It has occurred to me that almost all of my February activity has involved Talking to Americans. At the beginning of the month I was in California for board meetings, the only Canadian among American deans and vice presidents. I last saw this group before the US election, and the mood was decidedly different this time. Their President had just issued his odious travel ban and they were still reeling from the implications of the Executive Order. Some have estimated that US colleges will suffer upwards of about $156 million in lost revenues as a result of the ban. Before I left for the trip, Memorial had waived our application fees for applicants from those then seven affected countries, as well as from the US, and so by the time I got to the meeting I was able to report not only on our action but on the surge of interest it had generated in only a few days. I was treated around the board table as if I were a creature from another planet—a planet open to the big wide world and all its people. Our Prime Minister had quickly tweeted that Canadians welcomed immigrants and refugees, as refreshingly graceful a message-as-antidote as you could possibly want. Following his lead, Memorial decided to go there. In a few short days, applications started coming in. By my last count, we have waived about 200 applicants’ fees from travel-banned countries. More important is that our university took leadership quickly and, in turn, became identified as a welcoming destination. Some of those applicants will find themselves accepting our offers to study in our programs and they will be supported with a special scholarship for at least their first semester. We are working on the details and will have a better idea of the extent of the support once we know how many students will be accepted.

During the February break we took our annual vacation in the Caribbean, returning for the tenth year to the same island and the small hotel. Over the years, we have come to know many of the other returning guests, but this year our conversations took some unexpected turns among the palm trees. Politics was almost always the primary topic of conversation, as inevitable as a midday margarita. Unlike the members of the board I had conversed with in California, many of the Caribbean tourists turned out to be Trump voters. It was a little shocking to realize that the person you were talking to you knew was not at all who you had thought him/her to be. You had to reconcile your otherwise favourable impression of these people with the fact of their voting choice. Their hatred of Hilary Clinton was deep and palpable, and some would have happily voted for Bernie, or so they said. But their repulsion at Hilary’s perceived corrupt, Washington insider status was a bigger turn-off than the Zika virus. It was sobering, margaritas notwithstanding, to listen to their impassioned expressions of the need for change, and their admittedly qualified hope that Donald Trump would somehow lead them to a Greater America. My parting shot to them: let’s compare notes next year.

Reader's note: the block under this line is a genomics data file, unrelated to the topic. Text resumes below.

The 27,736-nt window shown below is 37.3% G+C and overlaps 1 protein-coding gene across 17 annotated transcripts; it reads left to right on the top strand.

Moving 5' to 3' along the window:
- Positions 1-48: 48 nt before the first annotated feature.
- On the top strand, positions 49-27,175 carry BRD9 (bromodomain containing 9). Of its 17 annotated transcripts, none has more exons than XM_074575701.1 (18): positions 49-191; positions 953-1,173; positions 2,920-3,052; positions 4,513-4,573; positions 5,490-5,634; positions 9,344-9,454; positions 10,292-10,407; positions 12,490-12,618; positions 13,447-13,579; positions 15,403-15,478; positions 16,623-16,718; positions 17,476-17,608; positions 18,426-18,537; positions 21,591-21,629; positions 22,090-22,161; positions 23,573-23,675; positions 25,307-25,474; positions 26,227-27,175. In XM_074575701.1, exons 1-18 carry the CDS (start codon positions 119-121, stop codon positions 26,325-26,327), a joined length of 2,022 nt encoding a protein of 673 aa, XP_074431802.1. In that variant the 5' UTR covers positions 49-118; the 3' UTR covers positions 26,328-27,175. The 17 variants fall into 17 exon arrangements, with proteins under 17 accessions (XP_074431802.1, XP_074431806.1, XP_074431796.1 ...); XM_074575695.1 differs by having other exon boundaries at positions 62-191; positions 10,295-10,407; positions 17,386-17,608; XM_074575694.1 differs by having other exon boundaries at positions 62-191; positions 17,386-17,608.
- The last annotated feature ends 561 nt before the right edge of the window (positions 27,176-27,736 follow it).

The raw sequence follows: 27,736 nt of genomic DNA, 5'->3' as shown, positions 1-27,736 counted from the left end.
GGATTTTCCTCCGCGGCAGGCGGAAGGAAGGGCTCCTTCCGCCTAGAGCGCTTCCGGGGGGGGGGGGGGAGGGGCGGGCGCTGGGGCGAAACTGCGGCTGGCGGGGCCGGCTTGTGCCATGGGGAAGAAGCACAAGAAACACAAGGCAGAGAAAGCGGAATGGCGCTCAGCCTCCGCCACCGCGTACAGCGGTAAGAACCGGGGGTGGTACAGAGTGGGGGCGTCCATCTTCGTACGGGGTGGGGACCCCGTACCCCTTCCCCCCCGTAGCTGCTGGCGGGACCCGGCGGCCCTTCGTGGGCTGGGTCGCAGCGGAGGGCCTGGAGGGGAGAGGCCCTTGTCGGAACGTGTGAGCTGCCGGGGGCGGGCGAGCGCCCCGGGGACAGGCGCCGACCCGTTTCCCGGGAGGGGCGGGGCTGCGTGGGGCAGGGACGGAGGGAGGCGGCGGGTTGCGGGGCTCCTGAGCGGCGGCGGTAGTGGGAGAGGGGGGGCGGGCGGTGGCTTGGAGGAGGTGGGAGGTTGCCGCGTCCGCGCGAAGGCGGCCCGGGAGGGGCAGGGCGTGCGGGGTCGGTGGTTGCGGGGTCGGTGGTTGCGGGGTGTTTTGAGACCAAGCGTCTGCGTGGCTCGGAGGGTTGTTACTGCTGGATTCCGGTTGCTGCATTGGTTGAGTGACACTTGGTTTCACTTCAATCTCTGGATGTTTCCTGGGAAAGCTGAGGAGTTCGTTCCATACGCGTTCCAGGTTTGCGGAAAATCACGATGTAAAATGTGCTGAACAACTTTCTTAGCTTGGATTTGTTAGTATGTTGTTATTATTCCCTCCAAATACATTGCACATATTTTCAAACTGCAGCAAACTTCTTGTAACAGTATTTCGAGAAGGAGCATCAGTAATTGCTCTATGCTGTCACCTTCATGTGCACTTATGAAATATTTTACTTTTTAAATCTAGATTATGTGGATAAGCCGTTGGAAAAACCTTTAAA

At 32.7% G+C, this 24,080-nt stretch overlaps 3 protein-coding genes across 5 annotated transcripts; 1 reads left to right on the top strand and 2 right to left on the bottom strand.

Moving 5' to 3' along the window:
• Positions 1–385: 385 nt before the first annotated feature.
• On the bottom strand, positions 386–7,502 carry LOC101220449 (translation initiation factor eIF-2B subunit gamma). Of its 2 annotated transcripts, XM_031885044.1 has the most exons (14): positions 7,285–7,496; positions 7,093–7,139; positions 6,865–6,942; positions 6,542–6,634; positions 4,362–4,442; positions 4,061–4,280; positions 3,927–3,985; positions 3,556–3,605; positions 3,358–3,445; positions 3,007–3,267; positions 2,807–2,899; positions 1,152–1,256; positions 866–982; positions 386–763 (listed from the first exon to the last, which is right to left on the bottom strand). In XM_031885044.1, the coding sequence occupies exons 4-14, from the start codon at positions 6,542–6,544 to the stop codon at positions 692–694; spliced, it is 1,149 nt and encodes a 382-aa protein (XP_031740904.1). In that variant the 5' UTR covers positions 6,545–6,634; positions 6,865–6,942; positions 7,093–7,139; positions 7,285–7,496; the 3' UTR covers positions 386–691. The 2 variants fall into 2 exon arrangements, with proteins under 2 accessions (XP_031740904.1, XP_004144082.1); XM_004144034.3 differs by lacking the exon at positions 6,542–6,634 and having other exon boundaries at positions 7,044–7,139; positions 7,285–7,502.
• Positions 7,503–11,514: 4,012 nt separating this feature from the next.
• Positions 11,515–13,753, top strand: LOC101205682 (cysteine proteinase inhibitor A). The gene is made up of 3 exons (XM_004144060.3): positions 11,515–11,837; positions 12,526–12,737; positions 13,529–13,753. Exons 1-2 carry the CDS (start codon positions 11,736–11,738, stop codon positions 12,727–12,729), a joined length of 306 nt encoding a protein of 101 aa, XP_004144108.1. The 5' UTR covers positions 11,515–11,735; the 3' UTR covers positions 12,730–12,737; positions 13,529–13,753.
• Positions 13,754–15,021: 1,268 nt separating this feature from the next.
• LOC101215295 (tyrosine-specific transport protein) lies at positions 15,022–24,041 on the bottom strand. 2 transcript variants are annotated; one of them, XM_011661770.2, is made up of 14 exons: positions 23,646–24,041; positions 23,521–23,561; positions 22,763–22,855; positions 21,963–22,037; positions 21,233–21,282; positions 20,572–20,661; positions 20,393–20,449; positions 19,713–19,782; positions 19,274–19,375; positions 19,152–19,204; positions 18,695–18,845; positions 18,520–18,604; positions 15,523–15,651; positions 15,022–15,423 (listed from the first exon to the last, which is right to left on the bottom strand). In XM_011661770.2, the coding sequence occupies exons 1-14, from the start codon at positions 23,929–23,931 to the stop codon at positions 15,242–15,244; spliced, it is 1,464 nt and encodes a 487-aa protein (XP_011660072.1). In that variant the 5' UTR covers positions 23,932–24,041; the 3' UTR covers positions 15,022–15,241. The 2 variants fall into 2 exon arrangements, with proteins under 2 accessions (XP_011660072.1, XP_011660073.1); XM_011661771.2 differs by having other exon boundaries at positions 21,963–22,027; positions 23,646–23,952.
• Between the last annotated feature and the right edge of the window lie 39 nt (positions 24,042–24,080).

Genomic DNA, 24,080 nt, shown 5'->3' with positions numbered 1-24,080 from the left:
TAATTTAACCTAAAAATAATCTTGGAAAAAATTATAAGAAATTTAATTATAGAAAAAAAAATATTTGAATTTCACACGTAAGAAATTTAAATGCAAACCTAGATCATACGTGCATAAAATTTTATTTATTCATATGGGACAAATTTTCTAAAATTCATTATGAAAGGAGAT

My third direct encounter with Americans happened only last weekend, when a bunch of us went down to NY City to see Come From Away in one of its last Broadway pre-opening premier performances. As you would now know from the largely favourable reviews, the musical is a big hit, and well deserving of the attention it is getting from here, there, and everywhere. Long may it prosper. It’s a bit surreal to be sitting on 44th street, smack in the most famous theatre district in the world, surrounded by cheering, bawling Americans who embraced the show with the same fervor and appreciation that we did. New York voted for Hilary, of course, and so the irony of the play’s message about a small town “in the middle of nowhere” opening up its rooms and hearts to thousands of stranded passengers was not lost on anyone, not while the White House is actively discouraging welcoming anyone except, possibly, Russians.

I love New York, and New Yorkers will surely love us after they see Come From Away. But what makes New York so refreshingly open and fearless is best demonstrated at the Museum of Modern Art, where the permanent collection (a fathomless collection of all the great 20th century painters and sculptors) now boasts the inclusion of artists from the seven countries banned in the original Executive Order. And so it is that in the same room housing Matisse you will find Iranian artist Charles Hossein Zenderoudi; right beside Henri Rousseau’s “The Sleeping Gypsy” is a painting by Zaha Hadid, the Iraqi-born British architect who died last year, and so on. MOMA was packed on the weekend afternoon, as always, but many New Yorkers had returned to the galleries just to see the newly hung works by artists who would no longer be admitted into their country. MOMA had responded quickly and deftly to the Executive Order with an elegant, eloquent protest. Not hard to feel enormous respect for the wise curators and the museum’s leadership. And by the way, the photo above shows you the message hanging beside each one of the freshly installed works. It moves you just to read it.

If you make a pilgrimage to see a play about Newfoundland welcoming strangers after 9/11, make it a point to drop in on the permanent collection at MOMA. Both experiences will nourish the soul.